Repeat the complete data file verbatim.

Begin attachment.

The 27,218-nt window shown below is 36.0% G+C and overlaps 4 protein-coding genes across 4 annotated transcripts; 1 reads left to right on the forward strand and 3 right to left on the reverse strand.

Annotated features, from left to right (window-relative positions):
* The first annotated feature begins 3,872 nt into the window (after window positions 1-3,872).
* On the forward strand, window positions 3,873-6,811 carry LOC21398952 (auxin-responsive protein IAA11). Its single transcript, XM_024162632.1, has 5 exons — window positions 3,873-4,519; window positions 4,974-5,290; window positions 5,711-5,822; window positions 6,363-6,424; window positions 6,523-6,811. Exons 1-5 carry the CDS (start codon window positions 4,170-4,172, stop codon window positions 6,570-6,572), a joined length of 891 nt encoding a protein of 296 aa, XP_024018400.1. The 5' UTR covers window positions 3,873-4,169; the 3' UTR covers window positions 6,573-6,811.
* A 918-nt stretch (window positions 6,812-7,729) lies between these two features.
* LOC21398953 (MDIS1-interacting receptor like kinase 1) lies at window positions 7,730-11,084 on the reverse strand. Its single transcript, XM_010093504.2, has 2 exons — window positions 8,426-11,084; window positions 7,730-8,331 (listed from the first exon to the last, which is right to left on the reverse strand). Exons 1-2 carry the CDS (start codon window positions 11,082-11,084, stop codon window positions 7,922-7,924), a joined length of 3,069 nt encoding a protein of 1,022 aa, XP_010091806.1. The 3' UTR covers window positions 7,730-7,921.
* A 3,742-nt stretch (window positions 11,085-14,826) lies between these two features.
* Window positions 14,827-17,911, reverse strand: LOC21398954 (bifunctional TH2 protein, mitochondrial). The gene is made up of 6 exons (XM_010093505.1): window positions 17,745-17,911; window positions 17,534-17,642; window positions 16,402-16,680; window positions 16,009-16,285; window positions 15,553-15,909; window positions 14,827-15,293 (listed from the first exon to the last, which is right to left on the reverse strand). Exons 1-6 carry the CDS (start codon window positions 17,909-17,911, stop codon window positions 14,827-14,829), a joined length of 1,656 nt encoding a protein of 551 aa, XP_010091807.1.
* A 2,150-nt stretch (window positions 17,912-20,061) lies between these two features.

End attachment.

The 27,218-nt window shown below is 36.0% G+C and overlaps 4 protein-coding genes across 4 annotated transcripts; 1 reads left to right on the forward strand and 3 right to left on the reverse strand.

Annotated features, from left to right (window-relative positions):
* The first annotated feature begins 3,872 nt into the window (after window positions 1-3,872).
* On the forward strand, window positions 3,873-6,811 carry LOC21398952 (auxin-responsive protein IAA11). Its single transcript, XM_024162632.1, has 5 exons — window positions 3,873-4,519; window positions 4,974-5,290; window positions 5,711-5,822; window positions 6,363-6,424; window positions 6,523-6,811. Exons 1-5 carry the CDS (start codon window positions 4,170-4,172, stop codon window positions 6,570-6,572), a joined length of 891 nt encoding a protein of 296 aa, XP_024018400.1. The 5' UTR covers window positions 3,873-4,169; the 3' UTR covers window positions 6,573-6,811.
* A 918-nt stretch (window positions 6,812-7,729) lies between these two features.
* LOC21398953 (MDIS1-interacting receptor like kinase 1) lies at window positions 7,730-11,084 on the reverse strand. Its single transcript, XM_010093504.2, has 2 exons — window positions 8,426-11,084; window positions 7,730-8,331 (listed from the first exon to the last, which is right to left on the reverse strand). Exons 1-2 carry the CDS (start codon window positions 11,082-11,084, stop codon window positions 7,922-7,924), a joined length of 3,069 nt encoding a protein of 1,022 aa, XP_010091806.1. The 3' UTR covers window positions 7,730-7,921.
* A 3,742-nt stretch (window positions 11,085-14,826) lies between these two features.
* Window positions 14,827-17,911, reverse strand: LOC21398954 (bifunctional TH2 protein, mitochondrial). The gene is made up of 6 exons (XM_010093505.1): window positions 17,745-17,911; window positions 17,534-17,642; window positions 16,402-16,680; window positions 16,009-16,285; window positions 15,553-15,909; window positions 14,827-15,293 (listed from the first exon to the last, which is right to left on the reverse strand). Exons 1-6 carry the CDS (start codon window positions 17,909-17,911, stop codon window positions 14,827-14,829), a joined length of 1,656 nt encoding a protein of 551 aa, XP_010091807.1.
* A 2,150-nt stretch (window positions 17,912-20,061) lies between these two features.